Well-ordered semiconducting graphene with a bandgap has been grown on the surface of silicon carbide by researchers in China and the US. The team was then able to make use of this unusual combination of properties in graphene to produce a transistor. The work could lead to direct integration between silicon electronics and high-power circuitry.
Physicists have for years attempted to put the remarkable electronic mobility of graphene to use in next-generation electronics, but have been persistently hamstrung by the complete absence of a bandgap. This means that in the transistor – the fundamental component of the digital electronic circuit – the current would flow incredibly fast in the on state, but would be impossible to turn off. They are therefore experimenting with other 2D materials such as molybdenum disulfide that have bandgaps, but much lower electronic mobilities.
Silicon carbide has a bandgap around 3eV. When it is heated to high temperatures, some of the silicon atoms sublimate, leaving a layer of ‘epigraphene’ on the surface. This has a narrow 0.6eV bandgap because of interactions with the substrate. Unfortunately, it normally has very low electronic mobility because the missing silicon atoms underneath lead to a disordered bonding environment. ‘You have to have a periodic structure in order to support this semiconducting property – it’s a very fundamental property of materials,’ says Walt de Heer of Georgia Institute of Technology in the US. ‘If you make the material more ordered you get a better-defined bandgap and your mobilities go up.’
De Heer and colleagues led by Lei Ma at Tianjin University in China developed an alternative technique where two silicon carbide chips are placed parallel to each other, with the silicon plane of one facing the carbon plane of the other. When they heated the system, silicon atoms sublimated from the silicon face and formed a film on the carbon face. Carbon atoms displaced from the carbon face were transferred to the silicon face, where they formed a well-ordered, evenly bonded layer of epigraphene with a room-temperature electronic mobility 10 times that of silicon, 20 times that of other 2D semiconductors and 5500 times greater than conventionally produced epigraphene. When the researchers integrated their material into a transistor, they found that electronic mobility dropped by a factor of 200. They believe this is because other elements of the structure were not optimised and they are now working to do so.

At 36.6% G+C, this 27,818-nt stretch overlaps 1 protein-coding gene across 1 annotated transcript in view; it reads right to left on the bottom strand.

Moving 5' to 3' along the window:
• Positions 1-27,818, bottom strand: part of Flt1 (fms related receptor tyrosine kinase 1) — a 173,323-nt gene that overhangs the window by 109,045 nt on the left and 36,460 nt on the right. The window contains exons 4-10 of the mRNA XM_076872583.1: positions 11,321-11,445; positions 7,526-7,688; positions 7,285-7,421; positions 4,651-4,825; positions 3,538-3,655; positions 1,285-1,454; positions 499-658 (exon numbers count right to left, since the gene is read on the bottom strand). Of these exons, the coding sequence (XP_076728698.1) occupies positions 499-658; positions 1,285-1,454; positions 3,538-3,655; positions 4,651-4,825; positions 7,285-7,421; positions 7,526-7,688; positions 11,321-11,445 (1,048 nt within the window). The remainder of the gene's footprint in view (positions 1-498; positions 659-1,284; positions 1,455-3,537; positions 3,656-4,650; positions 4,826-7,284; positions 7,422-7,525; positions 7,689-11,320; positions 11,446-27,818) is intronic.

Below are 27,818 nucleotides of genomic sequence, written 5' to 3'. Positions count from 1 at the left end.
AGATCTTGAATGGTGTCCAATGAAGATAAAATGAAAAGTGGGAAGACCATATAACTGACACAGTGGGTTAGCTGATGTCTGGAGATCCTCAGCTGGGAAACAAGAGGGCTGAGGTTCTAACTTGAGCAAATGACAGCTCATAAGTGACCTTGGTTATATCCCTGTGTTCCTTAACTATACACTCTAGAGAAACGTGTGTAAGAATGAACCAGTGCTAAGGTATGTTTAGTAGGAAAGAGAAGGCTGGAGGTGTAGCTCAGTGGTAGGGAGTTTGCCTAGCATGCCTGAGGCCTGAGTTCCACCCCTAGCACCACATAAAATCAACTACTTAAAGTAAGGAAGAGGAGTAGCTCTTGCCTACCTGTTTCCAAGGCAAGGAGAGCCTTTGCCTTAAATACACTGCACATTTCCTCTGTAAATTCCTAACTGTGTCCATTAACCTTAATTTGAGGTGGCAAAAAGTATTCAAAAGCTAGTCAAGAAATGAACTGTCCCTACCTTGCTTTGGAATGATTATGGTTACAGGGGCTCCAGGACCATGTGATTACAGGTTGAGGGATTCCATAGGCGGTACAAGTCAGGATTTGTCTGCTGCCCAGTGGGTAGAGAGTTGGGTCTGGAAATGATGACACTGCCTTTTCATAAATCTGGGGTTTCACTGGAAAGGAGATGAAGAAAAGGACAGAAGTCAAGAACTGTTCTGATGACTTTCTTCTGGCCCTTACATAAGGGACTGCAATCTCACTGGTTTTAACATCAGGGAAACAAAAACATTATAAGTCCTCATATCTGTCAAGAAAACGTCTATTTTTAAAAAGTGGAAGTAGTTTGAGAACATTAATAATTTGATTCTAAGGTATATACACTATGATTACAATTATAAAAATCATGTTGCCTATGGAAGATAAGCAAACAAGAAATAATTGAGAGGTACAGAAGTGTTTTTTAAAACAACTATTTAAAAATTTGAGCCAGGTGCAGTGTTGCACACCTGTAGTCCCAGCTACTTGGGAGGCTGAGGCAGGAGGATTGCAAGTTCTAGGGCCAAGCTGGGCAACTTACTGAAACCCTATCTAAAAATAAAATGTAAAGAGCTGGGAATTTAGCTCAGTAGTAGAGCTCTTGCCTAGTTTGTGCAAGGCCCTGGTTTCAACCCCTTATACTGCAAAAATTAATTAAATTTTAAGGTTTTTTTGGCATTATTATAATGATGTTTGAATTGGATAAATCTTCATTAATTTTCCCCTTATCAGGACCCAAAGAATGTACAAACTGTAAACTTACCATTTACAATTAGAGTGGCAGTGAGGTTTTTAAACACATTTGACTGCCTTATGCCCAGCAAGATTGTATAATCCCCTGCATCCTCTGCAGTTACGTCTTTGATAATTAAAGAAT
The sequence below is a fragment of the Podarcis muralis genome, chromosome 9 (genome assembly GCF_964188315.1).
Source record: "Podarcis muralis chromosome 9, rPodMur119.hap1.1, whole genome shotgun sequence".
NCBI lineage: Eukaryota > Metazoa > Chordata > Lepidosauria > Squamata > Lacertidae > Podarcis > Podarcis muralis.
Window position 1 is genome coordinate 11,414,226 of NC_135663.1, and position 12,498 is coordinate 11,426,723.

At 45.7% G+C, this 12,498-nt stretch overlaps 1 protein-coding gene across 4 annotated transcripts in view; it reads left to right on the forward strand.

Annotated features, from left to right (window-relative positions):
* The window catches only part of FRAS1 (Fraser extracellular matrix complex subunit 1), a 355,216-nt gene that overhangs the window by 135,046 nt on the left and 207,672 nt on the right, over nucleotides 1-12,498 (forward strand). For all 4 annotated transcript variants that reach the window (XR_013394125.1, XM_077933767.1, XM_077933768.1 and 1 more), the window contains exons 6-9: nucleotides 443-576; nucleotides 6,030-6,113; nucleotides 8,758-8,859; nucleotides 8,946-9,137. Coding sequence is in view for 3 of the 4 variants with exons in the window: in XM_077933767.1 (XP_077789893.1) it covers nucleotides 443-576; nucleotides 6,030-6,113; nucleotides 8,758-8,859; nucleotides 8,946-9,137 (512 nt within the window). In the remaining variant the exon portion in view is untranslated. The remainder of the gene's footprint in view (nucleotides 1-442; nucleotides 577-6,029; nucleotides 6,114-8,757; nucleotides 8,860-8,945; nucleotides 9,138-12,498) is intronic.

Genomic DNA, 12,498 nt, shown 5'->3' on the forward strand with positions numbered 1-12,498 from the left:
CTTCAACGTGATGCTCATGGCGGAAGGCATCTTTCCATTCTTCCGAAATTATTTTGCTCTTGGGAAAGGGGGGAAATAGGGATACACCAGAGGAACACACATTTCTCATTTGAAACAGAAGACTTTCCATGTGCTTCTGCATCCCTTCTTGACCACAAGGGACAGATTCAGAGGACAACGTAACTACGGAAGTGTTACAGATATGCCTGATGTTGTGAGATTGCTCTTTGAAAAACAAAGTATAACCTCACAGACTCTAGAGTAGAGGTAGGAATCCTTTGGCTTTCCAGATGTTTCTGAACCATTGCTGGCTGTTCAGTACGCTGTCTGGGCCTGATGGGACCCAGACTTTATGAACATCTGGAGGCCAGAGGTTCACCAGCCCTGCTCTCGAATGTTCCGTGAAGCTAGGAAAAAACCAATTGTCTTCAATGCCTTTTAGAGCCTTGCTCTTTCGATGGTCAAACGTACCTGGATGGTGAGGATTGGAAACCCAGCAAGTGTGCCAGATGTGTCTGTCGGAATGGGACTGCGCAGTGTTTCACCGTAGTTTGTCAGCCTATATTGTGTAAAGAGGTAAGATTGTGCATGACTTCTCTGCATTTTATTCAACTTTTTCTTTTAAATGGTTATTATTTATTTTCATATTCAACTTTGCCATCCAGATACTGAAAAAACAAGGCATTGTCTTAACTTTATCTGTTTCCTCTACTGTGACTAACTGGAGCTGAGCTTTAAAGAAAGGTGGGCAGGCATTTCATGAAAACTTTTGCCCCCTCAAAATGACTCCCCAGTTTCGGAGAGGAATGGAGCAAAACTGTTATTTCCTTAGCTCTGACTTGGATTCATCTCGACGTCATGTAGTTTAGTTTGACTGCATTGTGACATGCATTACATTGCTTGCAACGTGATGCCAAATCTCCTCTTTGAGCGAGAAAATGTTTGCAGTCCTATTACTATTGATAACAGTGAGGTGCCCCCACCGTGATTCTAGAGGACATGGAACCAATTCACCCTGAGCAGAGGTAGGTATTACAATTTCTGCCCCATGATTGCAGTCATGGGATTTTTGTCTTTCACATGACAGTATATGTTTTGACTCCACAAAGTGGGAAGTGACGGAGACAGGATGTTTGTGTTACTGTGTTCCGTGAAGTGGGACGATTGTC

Andrea Ferrari at the University of Cambridge’s Graphene Centre is sceptical that the work will have significant value for post-silicon electronics. ‘The problem is that this semiconducting graphene only exists because of the bonding that exists on silicon carbide between the buffer layer and the substrate,’ he says. ‘The moment you try to peel it off it will mostly recover its original properties so it will not be [a semiconductor].’ He adds, however, that interest in wide-bandgap semiconductors like silicon carbide is ‘truly exploding’ thanks to its importance in devices like electric vehicles, but silicon carbide is not directly integrable with silicon. This work, he says, shows ‘what the future could look like’.
De Heer, however, is convinced their epigraphene could be valuable in electronics. ‘We’ve a paper we wrote years ago on how to integrate graphene with silicon using the well-established silicon-on-insulator technique,’ he says. ‘You take an extremely thin silicon layer and you lay it on top of the graphene layer, so you have silicon electronics on the top basically controlling the graphene, and below all that is silicon carbide.’ This, he says, could allow them to exploit the advantages of epigraphene to go beyond silicon without needing to remove it from the substrate.
J Zhao et al, Nature, 2024, 625, 60 (DOI: 10.1038/s41586-023-06811-0)